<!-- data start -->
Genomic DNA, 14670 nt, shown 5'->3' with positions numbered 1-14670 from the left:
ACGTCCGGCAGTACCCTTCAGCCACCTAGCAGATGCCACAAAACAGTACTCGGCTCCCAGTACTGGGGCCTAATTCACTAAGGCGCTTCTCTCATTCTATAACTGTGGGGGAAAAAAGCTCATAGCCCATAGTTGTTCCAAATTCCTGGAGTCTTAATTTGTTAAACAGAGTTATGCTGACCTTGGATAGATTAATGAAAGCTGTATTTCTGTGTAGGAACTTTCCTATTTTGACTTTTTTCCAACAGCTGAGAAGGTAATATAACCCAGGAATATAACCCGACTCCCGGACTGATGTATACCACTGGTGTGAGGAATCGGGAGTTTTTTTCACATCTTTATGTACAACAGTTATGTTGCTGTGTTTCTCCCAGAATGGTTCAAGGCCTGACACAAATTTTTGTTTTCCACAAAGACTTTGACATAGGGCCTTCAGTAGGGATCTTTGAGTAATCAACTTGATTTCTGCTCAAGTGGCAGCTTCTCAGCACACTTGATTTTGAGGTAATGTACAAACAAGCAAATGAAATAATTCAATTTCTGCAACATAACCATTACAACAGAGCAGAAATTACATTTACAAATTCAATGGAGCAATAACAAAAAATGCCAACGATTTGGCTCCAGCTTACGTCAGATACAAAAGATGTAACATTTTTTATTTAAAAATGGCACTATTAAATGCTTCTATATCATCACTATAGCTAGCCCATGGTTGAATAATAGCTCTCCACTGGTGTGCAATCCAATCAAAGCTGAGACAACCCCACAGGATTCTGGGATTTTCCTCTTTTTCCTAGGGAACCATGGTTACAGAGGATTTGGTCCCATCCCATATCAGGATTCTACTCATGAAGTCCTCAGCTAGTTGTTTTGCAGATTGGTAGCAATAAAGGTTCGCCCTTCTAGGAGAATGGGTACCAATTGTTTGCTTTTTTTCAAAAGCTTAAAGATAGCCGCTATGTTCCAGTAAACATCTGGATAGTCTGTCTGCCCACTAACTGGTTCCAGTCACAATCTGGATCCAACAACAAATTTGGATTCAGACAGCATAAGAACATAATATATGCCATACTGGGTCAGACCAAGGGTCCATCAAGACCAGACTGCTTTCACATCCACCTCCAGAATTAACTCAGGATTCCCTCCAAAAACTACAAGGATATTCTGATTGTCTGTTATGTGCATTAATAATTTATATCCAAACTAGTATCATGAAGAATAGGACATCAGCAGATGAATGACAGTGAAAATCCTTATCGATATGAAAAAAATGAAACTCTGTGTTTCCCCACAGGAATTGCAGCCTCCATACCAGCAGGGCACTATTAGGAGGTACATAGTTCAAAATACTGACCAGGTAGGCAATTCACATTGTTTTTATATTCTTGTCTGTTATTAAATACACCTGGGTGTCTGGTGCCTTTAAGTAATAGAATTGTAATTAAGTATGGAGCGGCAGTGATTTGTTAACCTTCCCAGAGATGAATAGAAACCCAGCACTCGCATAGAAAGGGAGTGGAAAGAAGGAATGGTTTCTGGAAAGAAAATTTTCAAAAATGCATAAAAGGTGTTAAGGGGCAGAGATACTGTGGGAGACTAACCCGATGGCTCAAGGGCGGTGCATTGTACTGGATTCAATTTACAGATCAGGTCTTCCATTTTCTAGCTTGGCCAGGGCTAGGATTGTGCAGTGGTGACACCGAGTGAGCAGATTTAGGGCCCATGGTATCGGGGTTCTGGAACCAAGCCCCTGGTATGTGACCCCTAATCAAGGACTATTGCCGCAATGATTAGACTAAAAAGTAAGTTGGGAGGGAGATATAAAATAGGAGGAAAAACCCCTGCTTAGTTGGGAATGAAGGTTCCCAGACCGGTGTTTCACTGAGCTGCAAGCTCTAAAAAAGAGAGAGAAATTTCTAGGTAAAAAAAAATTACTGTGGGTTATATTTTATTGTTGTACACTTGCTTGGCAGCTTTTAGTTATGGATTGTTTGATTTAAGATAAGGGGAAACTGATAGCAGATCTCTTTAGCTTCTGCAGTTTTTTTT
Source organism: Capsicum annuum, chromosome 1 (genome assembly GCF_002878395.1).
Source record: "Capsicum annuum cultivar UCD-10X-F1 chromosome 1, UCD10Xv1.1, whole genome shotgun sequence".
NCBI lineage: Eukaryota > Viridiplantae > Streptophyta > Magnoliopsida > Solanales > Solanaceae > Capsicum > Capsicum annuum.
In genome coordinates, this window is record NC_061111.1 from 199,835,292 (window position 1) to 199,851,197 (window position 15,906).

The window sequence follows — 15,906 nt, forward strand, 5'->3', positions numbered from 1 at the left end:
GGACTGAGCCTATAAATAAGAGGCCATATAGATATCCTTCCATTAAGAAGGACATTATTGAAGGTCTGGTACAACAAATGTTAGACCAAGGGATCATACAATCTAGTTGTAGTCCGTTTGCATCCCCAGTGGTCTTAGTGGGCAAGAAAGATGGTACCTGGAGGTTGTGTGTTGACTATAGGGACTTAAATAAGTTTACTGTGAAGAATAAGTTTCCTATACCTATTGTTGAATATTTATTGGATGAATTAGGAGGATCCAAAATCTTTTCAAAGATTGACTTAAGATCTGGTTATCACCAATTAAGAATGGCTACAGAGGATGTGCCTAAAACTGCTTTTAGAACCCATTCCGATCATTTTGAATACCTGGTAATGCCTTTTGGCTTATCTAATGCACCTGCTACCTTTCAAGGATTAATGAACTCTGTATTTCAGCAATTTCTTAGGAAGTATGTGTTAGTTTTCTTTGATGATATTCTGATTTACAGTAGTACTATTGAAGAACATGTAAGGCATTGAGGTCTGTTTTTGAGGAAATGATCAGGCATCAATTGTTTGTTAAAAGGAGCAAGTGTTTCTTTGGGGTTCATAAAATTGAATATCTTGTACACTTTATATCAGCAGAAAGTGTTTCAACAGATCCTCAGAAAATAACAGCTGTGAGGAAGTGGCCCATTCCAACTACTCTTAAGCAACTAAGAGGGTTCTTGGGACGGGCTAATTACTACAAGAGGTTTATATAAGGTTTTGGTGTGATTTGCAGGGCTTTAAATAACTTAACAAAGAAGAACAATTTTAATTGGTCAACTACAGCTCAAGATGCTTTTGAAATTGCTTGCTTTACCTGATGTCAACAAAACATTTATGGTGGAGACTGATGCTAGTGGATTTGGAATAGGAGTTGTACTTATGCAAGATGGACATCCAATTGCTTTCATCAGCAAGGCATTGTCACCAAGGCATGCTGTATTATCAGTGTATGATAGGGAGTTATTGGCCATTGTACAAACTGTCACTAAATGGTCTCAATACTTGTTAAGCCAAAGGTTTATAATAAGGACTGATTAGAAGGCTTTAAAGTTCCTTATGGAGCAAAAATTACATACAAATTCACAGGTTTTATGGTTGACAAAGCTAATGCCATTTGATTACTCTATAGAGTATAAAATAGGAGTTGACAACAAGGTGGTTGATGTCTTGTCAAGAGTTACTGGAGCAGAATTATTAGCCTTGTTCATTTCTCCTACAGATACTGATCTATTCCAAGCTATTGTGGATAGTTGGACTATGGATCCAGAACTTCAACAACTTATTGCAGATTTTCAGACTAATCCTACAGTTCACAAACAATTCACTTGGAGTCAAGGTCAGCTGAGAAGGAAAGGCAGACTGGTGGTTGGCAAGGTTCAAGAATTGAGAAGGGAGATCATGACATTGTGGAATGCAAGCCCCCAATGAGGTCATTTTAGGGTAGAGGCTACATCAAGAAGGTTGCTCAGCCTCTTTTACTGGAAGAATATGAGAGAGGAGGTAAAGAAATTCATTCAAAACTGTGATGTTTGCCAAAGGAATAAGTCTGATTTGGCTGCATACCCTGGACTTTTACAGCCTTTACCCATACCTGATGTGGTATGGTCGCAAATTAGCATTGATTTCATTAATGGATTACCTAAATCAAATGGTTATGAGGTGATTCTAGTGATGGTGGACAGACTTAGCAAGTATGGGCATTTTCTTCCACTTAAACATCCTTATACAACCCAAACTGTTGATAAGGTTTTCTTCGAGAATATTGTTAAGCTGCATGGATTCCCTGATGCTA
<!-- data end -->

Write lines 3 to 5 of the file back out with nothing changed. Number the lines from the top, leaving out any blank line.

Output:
Source organism: Capsicum annuum, chromosome 1 (genome assembly GCF_002878395.1).
Source record: "Capsicum annuum cultivar UCD-10X-F1 chromosome 1, UCD10Xv1.1, whole genome shotgun sequence".
NCBI lineage: Eukaryota > Viridiplantae > Streptophyta > Magnoliopsida > Solanales > Solanaceae > Capsicum > Capsicum annuum.